The Line of Distinction is Certainly Thin
The discussion surrounding how Artificial Intelligence has taken over our everyday lives is endless. Social media posts and news reports show how automation, generative AI, machine learning, and other new-age tools are replacing humans and helping with cost optimization, job precision and speed, bettering customer responses, and more. Even people practice, and HR heads are now implementing AI in their organizations. IDC’s Future of Work 2022 research predicted that this year, 60% of global 2,000 businesses will deploy AI and machine learning (ML) tools to support the entire employee life cycle experience. By 2024, the authors predict, 80% of the global 2000 organizations will use AI/ML-enabled “managers” to hire, fire and train employees.
Does this mean human intelligence can be replaced by artificial intelligence?
The answer is ‘NO’.
As the world embraces the digital revolution, organizations increasingly turn to AI to streamline their operations and enhance productivity. One area that has witnessed a significant transformation is HR. Integrating AI into HR processes has revolutionized how businesses attract, retain, and develop talent. By leveraging the power of AI, HR teams are now better equipped to make data-driven decisions, improve employee experiences, and drive organizational success. But this does not mean AI is trained to uproot a human touch in any stream, least of all the people practices. While AI can undoubtedly handle many of the tasks that people currently do, it’s still up to us to make decisions about AI’s work. Even if we automate a lot of the processes in our department, we’ll still need someone who knows how to use the system and who can give it new instructions if something goes wrong or if there are changes required in how it operates.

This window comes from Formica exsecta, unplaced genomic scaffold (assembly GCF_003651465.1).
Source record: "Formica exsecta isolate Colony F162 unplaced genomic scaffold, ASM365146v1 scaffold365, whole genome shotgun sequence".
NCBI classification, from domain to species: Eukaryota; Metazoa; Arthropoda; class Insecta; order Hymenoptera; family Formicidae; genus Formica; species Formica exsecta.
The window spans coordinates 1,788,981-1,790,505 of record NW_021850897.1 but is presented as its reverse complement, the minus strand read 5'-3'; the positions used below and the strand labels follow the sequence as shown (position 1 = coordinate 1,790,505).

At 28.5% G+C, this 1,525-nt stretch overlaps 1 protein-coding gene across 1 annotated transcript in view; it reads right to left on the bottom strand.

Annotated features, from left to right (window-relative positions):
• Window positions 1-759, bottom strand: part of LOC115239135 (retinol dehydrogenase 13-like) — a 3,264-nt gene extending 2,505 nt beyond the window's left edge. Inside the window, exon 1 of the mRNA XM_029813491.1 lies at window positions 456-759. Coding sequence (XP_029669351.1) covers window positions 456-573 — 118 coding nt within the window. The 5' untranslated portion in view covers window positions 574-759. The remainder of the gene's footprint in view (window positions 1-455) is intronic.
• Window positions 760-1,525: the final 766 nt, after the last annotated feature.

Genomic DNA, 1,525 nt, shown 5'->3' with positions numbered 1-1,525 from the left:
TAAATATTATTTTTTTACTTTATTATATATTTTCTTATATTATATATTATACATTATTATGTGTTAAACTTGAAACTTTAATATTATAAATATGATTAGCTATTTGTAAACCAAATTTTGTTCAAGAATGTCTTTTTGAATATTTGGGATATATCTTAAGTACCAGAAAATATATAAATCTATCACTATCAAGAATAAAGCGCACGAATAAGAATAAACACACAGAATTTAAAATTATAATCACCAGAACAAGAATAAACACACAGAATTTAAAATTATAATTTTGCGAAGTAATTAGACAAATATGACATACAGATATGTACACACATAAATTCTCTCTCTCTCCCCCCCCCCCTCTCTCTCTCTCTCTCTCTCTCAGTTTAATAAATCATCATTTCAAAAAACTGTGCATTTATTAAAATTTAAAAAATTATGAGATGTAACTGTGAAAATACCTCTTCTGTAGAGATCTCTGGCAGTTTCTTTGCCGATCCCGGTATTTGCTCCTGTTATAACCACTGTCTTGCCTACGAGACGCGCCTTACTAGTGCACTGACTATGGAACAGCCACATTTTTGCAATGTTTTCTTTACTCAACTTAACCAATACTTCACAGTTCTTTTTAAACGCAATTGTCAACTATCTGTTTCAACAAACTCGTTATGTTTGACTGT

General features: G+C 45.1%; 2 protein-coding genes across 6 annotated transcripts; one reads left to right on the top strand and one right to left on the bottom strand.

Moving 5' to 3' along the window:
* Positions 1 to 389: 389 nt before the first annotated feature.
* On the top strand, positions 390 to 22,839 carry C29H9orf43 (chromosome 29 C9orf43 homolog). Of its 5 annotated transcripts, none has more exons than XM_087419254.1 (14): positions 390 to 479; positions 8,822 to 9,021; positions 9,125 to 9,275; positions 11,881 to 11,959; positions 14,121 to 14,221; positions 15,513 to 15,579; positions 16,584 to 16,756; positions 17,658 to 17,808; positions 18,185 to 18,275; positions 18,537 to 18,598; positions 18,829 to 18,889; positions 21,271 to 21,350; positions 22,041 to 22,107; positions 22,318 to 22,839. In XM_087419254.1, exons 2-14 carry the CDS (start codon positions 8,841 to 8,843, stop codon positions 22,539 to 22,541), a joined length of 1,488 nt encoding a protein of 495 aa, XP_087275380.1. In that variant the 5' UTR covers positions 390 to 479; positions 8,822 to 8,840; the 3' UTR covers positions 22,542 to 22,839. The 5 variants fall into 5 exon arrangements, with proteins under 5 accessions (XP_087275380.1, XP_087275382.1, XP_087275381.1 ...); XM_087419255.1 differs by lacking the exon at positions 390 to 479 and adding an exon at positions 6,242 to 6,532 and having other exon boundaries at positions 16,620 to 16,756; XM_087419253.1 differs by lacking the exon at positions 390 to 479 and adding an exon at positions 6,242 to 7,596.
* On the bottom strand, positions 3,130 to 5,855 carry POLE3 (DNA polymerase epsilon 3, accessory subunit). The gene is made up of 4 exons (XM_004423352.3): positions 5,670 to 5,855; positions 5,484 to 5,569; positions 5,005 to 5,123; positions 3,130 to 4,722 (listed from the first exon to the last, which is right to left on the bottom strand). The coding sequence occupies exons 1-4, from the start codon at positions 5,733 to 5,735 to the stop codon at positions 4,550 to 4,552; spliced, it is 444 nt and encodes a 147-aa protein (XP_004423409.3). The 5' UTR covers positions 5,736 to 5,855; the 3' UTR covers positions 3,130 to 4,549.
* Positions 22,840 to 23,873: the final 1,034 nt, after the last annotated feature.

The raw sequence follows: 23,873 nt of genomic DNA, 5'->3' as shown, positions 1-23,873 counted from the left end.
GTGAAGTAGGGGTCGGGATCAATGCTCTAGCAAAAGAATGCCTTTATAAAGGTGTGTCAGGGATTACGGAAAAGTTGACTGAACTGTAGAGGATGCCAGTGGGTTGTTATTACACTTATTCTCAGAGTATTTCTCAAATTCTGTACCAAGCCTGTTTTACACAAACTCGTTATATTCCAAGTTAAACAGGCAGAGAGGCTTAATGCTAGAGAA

Harvard Business School performed a survey and found that 88% of HR executives learned that their tools reject qualified candidates. The rejections were because the applicants needed to gain a few skills or had a gap in their previous employment due to genuine factors. AI cannot understand these comprehensive factors, as they run based on the algorithms created by humans; hence, proving a human touch is necessary.
But there are advantages that organizations and teams can benefit from when using AI:
Enhancing Talent Acquisition: AI has become a game-changer in talent acquisition. AI-powered applicant tracking systems (ATS) efficiently analyze resumes, identify relevant qualifications, and match candidates to job requirements. Moreover, AI-powered chatbots and virtual assistants have transformed candidate engagement.
Improving Employee Engagement: AI-driven sentiment analysis tools can gauge employee satisfaction by analyzing surveys, feedback forms, and social media data. HR teams can then identify and proactively address potential issues to improve employee morale and productivity. Furthermore, AI-powered virtual mentors and career development platforms can recommend relevant training programs and career paths based on an individual’s skills and aspirations, fostering a culture of continuous organizational learning and development.
Predictive Analytics for HR Decisions: AI-driven predictive analytics tools analyze historical data to forecast future trends, such as employee turnover rates, potential skill gaps, and workforce demographics. This empowers HR teams to anticipate challenges and develop strategies to attract and retain top talent. Moreover, AI can help optimize workforce planning by forecasting future demand for specific skills and identifying areas where reskilling or upskilling may be necessary.
Performance Management and Feedback: Traditional annual performance reviews have often been criticized for their subjectivity and limited impact on employee development. AI-driven performance management systems offer continuous feedback and performance evaluations based on real-time data and objective metrics. This approach gives employees timely insights into their performance, enabling them to improve and align their goals with the organization’s objectives.